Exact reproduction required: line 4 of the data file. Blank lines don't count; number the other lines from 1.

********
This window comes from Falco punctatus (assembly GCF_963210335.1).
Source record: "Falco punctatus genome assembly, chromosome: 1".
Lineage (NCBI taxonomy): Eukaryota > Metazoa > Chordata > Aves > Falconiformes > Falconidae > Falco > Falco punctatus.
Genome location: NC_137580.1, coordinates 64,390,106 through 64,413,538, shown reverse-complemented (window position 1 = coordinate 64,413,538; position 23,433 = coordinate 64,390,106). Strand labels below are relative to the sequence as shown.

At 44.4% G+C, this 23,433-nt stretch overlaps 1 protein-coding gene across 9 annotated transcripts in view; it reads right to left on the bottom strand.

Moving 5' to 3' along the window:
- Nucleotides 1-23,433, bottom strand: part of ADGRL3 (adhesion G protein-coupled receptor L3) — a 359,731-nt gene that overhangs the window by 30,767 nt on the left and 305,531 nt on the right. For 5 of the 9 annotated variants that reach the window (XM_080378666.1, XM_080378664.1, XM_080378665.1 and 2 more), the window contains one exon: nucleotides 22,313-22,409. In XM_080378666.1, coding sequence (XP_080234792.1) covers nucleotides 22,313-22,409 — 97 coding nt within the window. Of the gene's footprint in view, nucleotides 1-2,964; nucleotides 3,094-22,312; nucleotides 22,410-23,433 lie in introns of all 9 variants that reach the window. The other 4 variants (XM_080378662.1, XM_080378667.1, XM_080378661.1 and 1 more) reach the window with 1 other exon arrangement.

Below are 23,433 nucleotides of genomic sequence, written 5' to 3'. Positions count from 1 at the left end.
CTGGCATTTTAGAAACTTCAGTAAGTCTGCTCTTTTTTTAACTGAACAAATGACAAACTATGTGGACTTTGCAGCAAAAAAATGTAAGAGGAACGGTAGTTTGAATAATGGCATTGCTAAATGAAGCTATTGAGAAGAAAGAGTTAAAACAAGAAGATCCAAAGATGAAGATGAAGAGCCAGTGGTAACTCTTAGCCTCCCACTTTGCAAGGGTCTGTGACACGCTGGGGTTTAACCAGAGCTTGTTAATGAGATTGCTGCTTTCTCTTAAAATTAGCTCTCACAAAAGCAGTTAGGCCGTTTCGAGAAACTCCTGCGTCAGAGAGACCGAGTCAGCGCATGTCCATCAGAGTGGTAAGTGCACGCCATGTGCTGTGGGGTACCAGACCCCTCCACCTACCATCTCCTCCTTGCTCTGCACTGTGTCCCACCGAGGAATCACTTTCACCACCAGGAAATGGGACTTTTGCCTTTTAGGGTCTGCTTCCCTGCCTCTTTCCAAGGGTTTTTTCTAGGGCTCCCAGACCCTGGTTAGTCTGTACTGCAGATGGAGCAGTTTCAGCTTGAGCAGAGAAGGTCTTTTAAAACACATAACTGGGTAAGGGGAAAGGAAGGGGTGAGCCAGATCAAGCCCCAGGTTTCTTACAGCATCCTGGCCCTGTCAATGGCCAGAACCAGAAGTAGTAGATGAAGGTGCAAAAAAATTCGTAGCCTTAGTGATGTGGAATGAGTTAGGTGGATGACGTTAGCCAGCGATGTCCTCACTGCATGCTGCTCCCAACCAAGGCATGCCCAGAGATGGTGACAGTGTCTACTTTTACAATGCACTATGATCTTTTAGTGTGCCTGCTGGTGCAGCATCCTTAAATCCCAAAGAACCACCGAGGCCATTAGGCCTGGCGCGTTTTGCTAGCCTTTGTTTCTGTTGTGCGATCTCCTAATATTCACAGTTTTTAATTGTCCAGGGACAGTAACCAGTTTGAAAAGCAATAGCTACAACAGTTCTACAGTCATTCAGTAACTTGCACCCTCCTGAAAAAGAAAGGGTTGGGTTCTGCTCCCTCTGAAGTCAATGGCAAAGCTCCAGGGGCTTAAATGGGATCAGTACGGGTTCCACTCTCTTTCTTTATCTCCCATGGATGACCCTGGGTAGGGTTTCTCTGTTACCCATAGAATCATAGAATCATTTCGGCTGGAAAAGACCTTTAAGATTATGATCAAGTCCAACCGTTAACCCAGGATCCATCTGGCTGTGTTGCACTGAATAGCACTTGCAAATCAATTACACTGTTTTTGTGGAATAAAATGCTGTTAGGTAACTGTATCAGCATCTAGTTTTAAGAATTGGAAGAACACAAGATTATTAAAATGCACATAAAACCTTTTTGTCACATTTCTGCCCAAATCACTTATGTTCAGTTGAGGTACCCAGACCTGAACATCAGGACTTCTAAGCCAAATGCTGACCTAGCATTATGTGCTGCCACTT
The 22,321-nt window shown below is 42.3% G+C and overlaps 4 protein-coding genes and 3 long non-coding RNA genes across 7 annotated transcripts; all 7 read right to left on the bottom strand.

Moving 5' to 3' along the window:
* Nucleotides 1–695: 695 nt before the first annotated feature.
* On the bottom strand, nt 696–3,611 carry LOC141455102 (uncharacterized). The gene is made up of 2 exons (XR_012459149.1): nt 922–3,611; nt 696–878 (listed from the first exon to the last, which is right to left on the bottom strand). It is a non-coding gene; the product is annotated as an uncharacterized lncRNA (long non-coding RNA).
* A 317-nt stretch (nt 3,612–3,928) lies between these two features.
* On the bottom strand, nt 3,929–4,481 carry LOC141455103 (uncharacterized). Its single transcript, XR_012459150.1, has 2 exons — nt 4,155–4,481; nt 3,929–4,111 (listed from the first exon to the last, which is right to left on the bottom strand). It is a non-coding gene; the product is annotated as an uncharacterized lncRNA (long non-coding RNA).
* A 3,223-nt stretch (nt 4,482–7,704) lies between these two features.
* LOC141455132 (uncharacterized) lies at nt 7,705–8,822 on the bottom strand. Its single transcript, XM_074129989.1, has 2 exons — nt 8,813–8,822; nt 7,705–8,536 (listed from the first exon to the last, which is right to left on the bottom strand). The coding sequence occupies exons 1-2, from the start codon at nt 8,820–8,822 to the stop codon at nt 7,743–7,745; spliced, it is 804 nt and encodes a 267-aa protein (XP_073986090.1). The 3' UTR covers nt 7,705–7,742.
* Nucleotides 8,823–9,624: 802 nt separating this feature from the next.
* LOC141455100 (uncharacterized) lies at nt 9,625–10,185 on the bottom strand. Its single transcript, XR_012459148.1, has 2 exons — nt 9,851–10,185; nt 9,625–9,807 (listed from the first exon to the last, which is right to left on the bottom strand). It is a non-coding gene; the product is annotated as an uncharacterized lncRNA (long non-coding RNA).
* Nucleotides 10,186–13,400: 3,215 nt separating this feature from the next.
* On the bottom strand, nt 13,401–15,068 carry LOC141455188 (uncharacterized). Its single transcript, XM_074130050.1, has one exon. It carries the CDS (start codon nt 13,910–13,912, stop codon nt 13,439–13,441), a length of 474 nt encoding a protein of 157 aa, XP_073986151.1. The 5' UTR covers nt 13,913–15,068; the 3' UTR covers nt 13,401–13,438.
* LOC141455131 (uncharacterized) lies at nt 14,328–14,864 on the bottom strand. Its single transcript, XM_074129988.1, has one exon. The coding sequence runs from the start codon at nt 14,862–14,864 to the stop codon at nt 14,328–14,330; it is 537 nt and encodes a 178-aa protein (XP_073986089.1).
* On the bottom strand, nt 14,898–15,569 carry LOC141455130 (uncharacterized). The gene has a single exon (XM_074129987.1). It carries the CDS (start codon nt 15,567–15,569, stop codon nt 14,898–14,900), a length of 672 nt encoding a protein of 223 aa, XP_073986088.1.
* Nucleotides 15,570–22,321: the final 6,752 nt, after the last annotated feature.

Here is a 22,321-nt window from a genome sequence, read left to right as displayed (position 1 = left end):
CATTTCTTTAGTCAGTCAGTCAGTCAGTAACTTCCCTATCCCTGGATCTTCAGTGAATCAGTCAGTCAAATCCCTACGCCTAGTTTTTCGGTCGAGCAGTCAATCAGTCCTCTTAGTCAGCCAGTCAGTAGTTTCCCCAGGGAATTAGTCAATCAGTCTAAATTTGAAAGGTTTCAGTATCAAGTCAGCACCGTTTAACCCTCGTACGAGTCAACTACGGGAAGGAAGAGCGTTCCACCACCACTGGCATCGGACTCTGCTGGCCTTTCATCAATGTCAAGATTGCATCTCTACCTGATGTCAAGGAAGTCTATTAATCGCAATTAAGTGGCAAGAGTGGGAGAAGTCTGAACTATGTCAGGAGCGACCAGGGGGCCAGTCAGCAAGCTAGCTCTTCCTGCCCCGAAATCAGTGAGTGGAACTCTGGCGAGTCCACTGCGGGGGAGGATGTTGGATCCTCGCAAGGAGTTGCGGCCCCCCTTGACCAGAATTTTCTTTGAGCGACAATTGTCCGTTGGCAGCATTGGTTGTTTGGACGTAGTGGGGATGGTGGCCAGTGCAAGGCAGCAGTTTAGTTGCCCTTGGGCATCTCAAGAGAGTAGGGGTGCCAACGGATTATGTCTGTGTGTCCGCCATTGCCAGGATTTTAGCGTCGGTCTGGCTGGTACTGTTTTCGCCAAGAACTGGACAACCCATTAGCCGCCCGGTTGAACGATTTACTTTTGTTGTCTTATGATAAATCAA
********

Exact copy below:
Genome location: NC_137580.1, coordinates 64,390,106 through 64,413,538, shown reverse-complemented (window position 1 = coordinate 64,413,538; position 23,433 = coordinate 64,390,106). Strand labels below are relative to the sequence as shown.